Atsb Leads International Investigation Into Qantas Airbus A380 Engine Failure

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5th November 2010, 08:01pm - Views: 1484

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Media Release

5 November 2010

ATSB leads international investigation into Qantas Airbus A380 engine failure 

A team of four ATSB investigators has commenced the investigation into the

occurrence involving a QANTAS A380 aircraft that sustained an engine failure shortly

after departing Singapore yesterday, en route to Australia. The investigators arrived in

Singapore overnight and commenced examining the aircraft this afternoon.

Speaking today in Canberra at a media conference, Mr Ian Sangston, General

Manager Aviation Safety Investigations, said “an investigation of this complexity can

take up to a year to complete. However, should any critical safety issues emerge, the

ATSB will immediately bring those issues to the attention of the relevant authorities.” 


preliminary factual report will be available by 3 December 2010.

Mr Sangston reported the aircraft’s flight data and cockpit voice recorders have been

recovered and returned to Australia. The flight data recorder was downloaded in

Sydney this morning and work is ongoing to download the remaining recorders. The

cockpit voice recorder will be downloaded in the ATSB’s Canberra technical facilities.

The ATSB team in Singapore is arranging for the damaged engine to be taken to a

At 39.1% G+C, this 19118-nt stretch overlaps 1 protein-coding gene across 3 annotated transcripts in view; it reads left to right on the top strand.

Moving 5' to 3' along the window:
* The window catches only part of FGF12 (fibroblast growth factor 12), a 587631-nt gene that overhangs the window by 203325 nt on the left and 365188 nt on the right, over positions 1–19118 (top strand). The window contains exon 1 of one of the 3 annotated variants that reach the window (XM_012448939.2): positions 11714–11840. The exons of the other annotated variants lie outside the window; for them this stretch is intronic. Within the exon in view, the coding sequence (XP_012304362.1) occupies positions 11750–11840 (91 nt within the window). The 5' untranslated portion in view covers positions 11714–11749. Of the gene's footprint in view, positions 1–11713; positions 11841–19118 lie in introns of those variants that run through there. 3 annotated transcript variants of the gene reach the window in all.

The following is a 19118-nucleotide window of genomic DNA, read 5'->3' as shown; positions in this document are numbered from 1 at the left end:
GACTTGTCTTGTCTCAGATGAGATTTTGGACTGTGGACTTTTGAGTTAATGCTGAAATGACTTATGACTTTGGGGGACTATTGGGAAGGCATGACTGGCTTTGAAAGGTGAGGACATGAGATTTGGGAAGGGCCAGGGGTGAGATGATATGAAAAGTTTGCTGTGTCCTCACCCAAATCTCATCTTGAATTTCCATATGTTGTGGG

local facility for inspection.  The aircraft will also be inspected for other damage.

The ATSB is working with its counterparts, including the Air Accident Investigation

Bureau (AAIB) of Singapore and the Indonesian National Transportation Safety

Committee (NTSC)  to coordinate investigation activity.  Representatives from the UK

Air Accidents Investigation Branch (AAIB), the French Bureau d'Enquêtes et

d'Analyses (BEA), Airbus, Rolls Royce and Qantas are also involved, in accordance

with international protocols.

Indonesian representatives are supervising the collection and preservation of physical

evidence on Indonesian territory. Mr Sangston thanked the Indonesia officials for their

cooperation. The ATSB has quarantined a number of aircraft components for later

technical examination.

The aircraft, operating as QF32 departed Singapore at 0957am local time. It appears

that a number of abnormal engine indications on the No 2 engine commenced about 4

minutes after takeoff. The engine shut down at about 1001. The aircraft returned safely

to Singapore, landing at 1147 after reducing its fuel load.

The occurrence, which occurred over Indonesian territory, is being investigated by the

ATSB after being delegated by the Indonesian NTSC in accordance with international

protocols.  Further investigation updates will be published on the ATSB website as

information becomes available.

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